The Fleet Tracking System consists of four main parts. The first is a comprehensive software package (including a user-friendly, cloud-based, web interface) to capture and analyze data. The software can provide vehicle position information in both “real-time“ and historic perspectives. The second part is a GPS locator which communicates with the software via the third part of the system – the cellular (cell phone) network. Positioned in the vehicle, the locator also acts as a receiver which connects with the fourth part of the system, the USA NAVSTAR GPS (Global Positioning System). Maintained by the U.S. Air Force, the national GPS system “consists of three segments: the space segment, the control segment, and the user segment.”
In the case of the fleet, the user segment connects the locator in the vehicle with the orbiting satellites in the space segment. These satellites transmit navigational messages on a continuous basis.
These messages are composed of the satellite’s exact orbital position and the transmission time of the message. Vehicle locators capture these messages along with other data. Using a precise mathematical algorithm, the vehicle locator calculates the vehicle’s speed and the time at that moment. The locator transmits this information back to the software periodically via the cellular network. In cases where transmission is not possible, the locator will store its information until transmission is once again restored.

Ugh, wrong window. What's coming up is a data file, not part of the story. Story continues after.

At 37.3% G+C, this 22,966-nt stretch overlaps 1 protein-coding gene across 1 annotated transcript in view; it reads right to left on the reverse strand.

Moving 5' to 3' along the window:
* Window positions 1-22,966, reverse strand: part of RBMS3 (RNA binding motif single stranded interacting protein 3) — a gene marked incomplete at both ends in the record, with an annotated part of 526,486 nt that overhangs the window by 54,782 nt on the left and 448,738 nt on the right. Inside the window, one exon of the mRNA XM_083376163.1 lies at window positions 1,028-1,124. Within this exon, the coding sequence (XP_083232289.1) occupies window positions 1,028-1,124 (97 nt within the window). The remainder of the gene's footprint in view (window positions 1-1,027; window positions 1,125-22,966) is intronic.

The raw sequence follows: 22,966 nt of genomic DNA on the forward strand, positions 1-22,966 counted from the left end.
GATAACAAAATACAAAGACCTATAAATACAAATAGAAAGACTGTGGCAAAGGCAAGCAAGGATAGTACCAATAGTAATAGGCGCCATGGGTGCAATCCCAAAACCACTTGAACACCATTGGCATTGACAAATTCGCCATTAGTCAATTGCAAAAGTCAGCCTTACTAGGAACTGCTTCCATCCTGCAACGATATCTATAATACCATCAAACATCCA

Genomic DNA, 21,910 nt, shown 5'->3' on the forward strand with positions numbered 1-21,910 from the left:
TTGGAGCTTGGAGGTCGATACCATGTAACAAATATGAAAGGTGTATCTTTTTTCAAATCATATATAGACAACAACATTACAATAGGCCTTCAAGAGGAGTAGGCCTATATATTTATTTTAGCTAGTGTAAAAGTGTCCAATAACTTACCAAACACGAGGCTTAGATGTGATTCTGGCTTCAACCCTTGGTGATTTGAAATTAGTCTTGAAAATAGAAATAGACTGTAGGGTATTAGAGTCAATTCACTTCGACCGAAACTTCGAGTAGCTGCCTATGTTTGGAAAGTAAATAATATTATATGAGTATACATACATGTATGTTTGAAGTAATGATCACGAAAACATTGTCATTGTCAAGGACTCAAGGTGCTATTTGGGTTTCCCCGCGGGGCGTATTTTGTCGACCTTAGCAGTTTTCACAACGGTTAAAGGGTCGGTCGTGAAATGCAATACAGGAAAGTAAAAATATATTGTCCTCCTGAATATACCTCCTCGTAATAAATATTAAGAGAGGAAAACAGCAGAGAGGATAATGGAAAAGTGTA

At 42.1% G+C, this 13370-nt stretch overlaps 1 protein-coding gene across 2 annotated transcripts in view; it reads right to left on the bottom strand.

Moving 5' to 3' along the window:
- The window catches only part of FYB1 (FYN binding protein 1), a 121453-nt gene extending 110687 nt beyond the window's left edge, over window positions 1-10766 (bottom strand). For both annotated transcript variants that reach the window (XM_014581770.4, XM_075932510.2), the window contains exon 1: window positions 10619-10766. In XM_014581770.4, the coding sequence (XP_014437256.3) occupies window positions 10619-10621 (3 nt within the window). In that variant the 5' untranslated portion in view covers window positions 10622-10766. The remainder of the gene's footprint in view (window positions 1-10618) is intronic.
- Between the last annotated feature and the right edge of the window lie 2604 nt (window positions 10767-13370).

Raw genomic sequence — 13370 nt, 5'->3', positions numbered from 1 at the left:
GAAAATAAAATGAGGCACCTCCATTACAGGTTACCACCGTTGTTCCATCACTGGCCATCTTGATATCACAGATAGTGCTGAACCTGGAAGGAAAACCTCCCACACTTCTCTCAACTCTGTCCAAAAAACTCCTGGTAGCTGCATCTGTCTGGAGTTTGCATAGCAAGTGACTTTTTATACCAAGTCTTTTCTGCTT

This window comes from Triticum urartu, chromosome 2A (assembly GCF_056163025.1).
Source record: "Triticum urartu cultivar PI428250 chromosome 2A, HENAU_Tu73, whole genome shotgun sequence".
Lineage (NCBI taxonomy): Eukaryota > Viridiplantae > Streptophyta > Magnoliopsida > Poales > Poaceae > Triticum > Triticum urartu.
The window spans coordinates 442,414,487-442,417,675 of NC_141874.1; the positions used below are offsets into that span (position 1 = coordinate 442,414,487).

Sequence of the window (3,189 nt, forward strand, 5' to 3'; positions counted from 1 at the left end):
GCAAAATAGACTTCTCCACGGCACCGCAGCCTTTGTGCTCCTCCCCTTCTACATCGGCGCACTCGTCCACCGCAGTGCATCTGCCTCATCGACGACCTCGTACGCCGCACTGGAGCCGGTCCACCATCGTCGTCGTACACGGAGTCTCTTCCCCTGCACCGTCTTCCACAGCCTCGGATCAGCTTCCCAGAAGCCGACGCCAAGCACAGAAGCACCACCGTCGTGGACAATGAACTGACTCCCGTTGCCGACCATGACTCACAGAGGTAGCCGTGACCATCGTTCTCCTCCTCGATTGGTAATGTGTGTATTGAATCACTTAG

The national GPS network was originally designed by the U.S. military for their own use. In large part due to its military applications, the GPS network is in a constant state of renewal. The GPS III phase, scheduled to begin launching in 2016, has a “15- year design lifespan” providing improvements such as “enhanced signal reliability, accuracy, and integrity.“
GPS is wholly-owned by the U.S. government which does not plan to privatize this system.
For these reasons, it can be assumed that civil GPS will be a reliable network for the foreseeable future making the Fleet Tracking System the optimum short and long-term solution for fleet managers.
At any given time, the Fleet Tracking System can accurately show where a vehicle is, whether it is stationary or moving, and if in motion, how fast it is going and in which direction. In short, it is the ultimate vehicle-tracking tool. The applications of this seemingly-narrow stream of data are varied and wide-reaching.
From our white paper “Managing Your Fleet in Today’s Marketplace: Why the Fleet Tracking System Makes Sense”. Click here to download this free document.